# Current and voltage sources? simulate this circuit – Schematic created using CircuitLab

From what I understand, the magnitude and direction from an independent current source is constant. What would happen in the circuit above? If currents flow they way they're supposed to from the current source, KCL is violated. So how would the circuit above behave?

How about this one? simulate this circuit

• A real constant current source has a compliance range (limited voltage range over which it can provide the stated current) but assuming perfect ideal current sources this circuit cant work the current through the loop cant be both +10A and -1A at the same time. Any simulation package will tell you its unsolveable. – Warren Hill Mar 18 '14 at 16:38
• @WarrenHill What about the second diagram? Is that unsolvable too? – dfg Mar 18 '14 at 16:40
• The second diagram is solvable there is no voltage across either resistor so there is zero current flowing. As already answered by Andy. – Warren Hill Mar 18 '14 at 16:42
• @WarrenHill Sorry, I made a mistake in the second diagram. I corrected it - how would it behave now? – dfg Mar 18 '14 at 16:48

## 4 Answers

In circuit 1 you get infinite voltages and in circuit 2 you get zero current.

EDIT due to wrong circuit posted in question - circuit 2 takes 45mA and I'm not inclined to feed the reasons on a plate to the OP because this sort of stuff should be reasoned through.

• Could you explain why? And how this doesn't result in a contradiction? – dfg Mar 18 '14 at 16:39
• Also, I made a mistake in circuit 2, that I have now fixed. – dfg Mar 18 '14 at 16:49
• I've amended my answer but you need to show some reasoning skills to figure this out rather than lead you through the stages by hand. I've provided answers now please try and rationalize this - for your own good dude. – Andy aka Mar 18 '14 at 17:06
• Thanks. Using Ohm's Law, wouldn't the current be 90 mA? (since the voltage difference is 9V and the resistance is 100 ohms). Also the current would be flowing the "wrong" way into the first battery (from the negative to positive terminal). Wouldn't this somehow affect the voltage of the battery and the behaviour of the circuit?? – dfg Mar 18 '14 at 17:10
• What resistance do you have? These are theoretical voltage sources and not batteries (although batteries would behave somewhat similarly). – Andy aka Mar 18 '14 at 17:27

In circuit 2, each resistors pin has the same voltage (V1 = V2 = 1V). Since there is no voltage difference between these resistors pins, there is also no current flowing through them.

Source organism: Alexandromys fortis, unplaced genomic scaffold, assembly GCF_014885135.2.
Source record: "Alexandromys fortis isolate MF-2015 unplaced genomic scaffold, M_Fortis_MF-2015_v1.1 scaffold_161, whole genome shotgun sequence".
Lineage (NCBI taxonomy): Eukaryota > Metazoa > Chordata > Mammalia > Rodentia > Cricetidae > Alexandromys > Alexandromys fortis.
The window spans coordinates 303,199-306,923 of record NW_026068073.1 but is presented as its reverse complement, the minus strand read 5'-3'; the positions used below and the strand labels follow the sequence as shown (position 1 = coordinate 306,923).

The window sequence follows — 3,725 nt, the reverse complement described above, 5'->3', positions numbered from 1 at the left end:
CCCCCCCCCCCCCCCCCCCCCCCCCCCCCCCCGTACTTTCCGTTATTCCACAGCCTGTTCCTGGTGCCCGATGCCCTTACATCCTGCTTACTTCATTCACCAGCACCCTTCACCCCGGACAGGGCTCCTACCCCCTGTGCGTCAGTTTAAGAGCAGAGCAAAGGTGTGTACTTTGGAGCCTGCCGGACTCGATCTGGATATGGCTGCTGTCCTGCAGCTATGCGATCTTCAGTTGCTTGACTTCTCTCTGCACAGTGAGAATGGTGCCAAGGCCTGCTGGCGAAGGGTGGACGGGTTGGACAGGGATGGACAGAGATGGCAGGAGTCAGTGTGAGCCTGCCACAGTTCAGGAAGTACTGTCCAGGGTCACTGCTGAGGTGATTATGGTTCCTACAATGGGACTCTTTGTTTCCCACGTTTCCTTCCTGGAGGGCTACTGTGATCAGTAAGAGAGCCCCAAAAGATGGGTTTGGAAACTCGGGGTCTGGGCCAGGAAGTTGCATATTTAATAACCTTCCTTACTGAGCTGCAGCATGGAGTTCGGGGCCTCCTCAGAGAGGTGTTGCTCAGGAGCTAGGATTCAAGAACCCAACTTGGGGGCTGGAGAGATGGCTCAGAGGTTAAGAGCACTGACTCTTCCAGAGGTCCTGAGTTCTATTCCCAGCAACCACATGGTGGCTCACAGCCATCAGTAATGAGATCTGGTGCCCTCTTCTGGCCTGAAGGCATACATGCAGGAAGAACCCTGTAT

• Sorry, I made a mistake in the diagram that has now been fixed. – dfg Mar 18 '14 at 16:49
• Also what's the current in the resistors? Also can you explain how you got your answers? – dfg Mar 18 '14 at 17:01

As stated in an earlier comment the first circuit is not solvable because its a simple series circuit and therefore must have the same current everywhere It can't be both +10A and -1A.

Now we come to an analysis of the second circuit.

It is also a series circuit so must have the same current everywhere.

From Kirchhoff's voltage law we know that if you follow any closed loop all the way round the voltages must sum to zero.

$$10 \text{ volt} + I \cdot 100 \ \Omega - 1 \text{volt} + I \cdot 100 \ \Omega = 0 \text{ volt}$$

$$9 \text{ volt} + I \cdot 200 \ \Omega = 0 \text{ volt} \Rightarrow I = - \frac{9}{200} = - 45 \text{ mA}$$

The minus sign just implies that the current is in the opposite direction to the one I originally guessed.

Working from the bottom of the diagram up the bottom node is 0V the voltage at the top of the bottom resistor is $0.045 \text{ A} \cdot 100 \ \Omega = 4.5 \text{ volt}$

The voltage at the bottom of the top resistor is $4.5 \text{ volt} + 1 \text{ volt} = 5.5 \text{volt}$ with 10 volt at the top node with a current of 45mA circulating counter clockwise around the loop.

I will just boil this down to a couple of fundamentals:

• two-terminal elements placed in series have equal current through them.
• an ideal current source has exactly its specified current through it.

You can see that your first circuit creates a contradiction between these two rules, because you have ideal current sources in series and their specified currents are different. This means there is something wrong with your model. Either there are alternate paths for current to travel that aren't shown in the model, or the current sources are not ideal.

The dual of those rules are:

• two-terminal elements placed in parallel have equal voltage across them
• an ideal voltage source has exactly its specified volage across it

An ideal voltage source might have any current through it that's required to be consistent with the specified voltage.

Your second circuit doesn't create any contradiction because the voltage sources aren't placed in parallel. The net result will just be a current flowing in to the positive terminal of V1, which is no problem for an ideal voltage source (but might be a problem for some kinds of real voltage sources).